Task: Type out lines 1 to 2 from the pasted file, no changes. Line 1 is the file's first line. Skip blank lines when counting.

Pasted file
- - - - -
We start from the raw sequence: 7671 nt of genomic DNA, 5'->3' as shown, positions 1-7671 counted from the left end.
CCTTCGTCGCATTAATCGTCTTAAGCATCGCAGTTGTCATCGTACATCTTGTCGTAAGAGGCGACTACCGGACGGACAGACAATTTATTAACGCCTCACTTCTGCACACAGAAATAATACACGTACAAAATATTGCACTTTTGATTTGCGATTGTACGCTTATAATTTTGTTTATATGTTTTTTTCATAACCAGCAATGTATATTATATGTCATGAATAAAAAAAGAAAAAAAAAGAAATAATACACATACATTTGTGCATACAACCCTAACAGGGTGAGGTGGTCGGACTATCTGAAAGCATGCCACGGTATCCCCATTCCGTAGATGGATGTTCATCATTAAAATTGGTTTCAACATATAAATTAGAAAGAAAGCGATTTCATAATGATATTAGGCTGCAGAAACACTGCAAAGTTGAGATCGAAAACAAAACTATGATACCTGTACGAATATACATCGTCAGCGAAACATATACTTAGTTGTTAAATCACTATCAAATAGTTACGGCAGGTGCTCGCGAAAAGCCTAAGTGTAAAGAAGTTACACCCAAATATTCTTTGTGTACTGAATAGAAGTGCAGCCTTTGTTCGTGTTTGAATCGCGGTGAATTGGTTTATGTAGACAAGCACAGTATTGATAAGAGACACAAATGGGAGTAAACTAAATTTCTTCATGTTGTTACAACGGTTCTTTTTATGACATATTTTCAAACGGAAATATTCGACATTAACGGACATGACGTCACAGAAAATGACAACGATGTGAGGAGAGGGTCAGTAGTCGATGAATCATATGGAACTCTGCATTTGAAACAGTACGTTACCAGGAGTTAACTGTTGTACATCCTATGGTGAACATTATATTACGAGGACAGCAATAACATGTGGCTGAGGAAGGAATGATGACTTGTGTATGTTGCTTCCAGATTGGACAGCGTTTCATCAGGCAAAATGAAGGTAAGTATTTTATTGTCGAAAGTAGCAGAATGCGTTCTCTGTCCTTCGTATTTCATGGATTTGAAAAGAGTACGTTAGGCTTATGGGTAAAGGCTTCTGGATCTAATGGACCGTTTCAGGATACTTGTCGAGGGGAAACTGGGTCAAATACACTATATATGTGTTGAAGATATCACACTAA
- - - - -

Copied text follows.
We start from the raw sequence: 7671 nt of genomic DNA, 5'->3' as shown, positions 1-7671 counted from the left end.
CCTTCGTCGCATTAATCGTCTTAAGCATCGCAGTTGTCATCGTACATCTTGTCGTAAGAGGCGACTACCGGACGGACAGACAATTTATTAACGCCTCACTTCTGCACACAGAAATAATACACGTACAAAATATTGCACTTTTGATTTGCGATTGTACGCTTATAATTTTGTTTATATGTTTTTTTCATAACCAGCAATGTATATTATATGTCATGAATAAAAAAAGAAAAAAAAAGAAATAATACACATACATTTGTGCATACAACCCTAACAGGGTGAGGTGGTCGGACTATCTGAAAGCATGCCACGGTATCCCCATTCCGTAGATGGATGTTCATCATTAAAATTGGTTTCAACATATAAATTAGAAAGAAAGCGATTTCATAATGATATTAGGCTGCAGAAACACTGCAAAGTTGAGATCGAAAACAAAACTATGATACCTGTACGAATATACATCGTCAGCGAAACATATACTTAGTTGTTAAATCACTATCAAATAGTTACGGCAGGTGCTCGCGAAAAGCCTAAGTGTAAAGAAGTTACACCCAAATATTCTTTGTGTACTGAATAGAAGTGCAGCCTTTGTTCGTGTTTGAATCGCGGTGAATTGGTTTATGTAGACAAGCACAGTATTGATAAGAGACACAAATGGGAGTAAACTAAATTTCTTCATGTTGTTACAACGGTTCTTTTTATGACATATTTTCAAACGGAAATATTCGACATTAACGGACATGACGTCACAGAAAATGACAACGATGTGAGGAGAGGGTCAGTAGTCGATGAATCATATGGAACTCTGCATTTGAAACAGTACGTTACCAGGAGTTAACTGTTGTACATCCTATGGTGAACATTATATTACGAGGACAGCAATAACATGTGGCTGAGGAAGGAATGATGACTTGTGTATGTTGCTTCCAGATTGGACAGCGTTTCATCAGGCAAAATGAAGGTAAGTATTTTATTGTCGAAAGTAGCAGAATGCGTTCTCTGTCCTTCGTATTTCATGGATTTGAAAAGAGTACGTTAGGCTTATGGGTAAAGGCTTCTGGATCTAATGGACCGTTTCAGGATACTTGTCGAGGGGAAACTGGGTCAAATACACTATATATGTGTTGAAGATATCACACTAA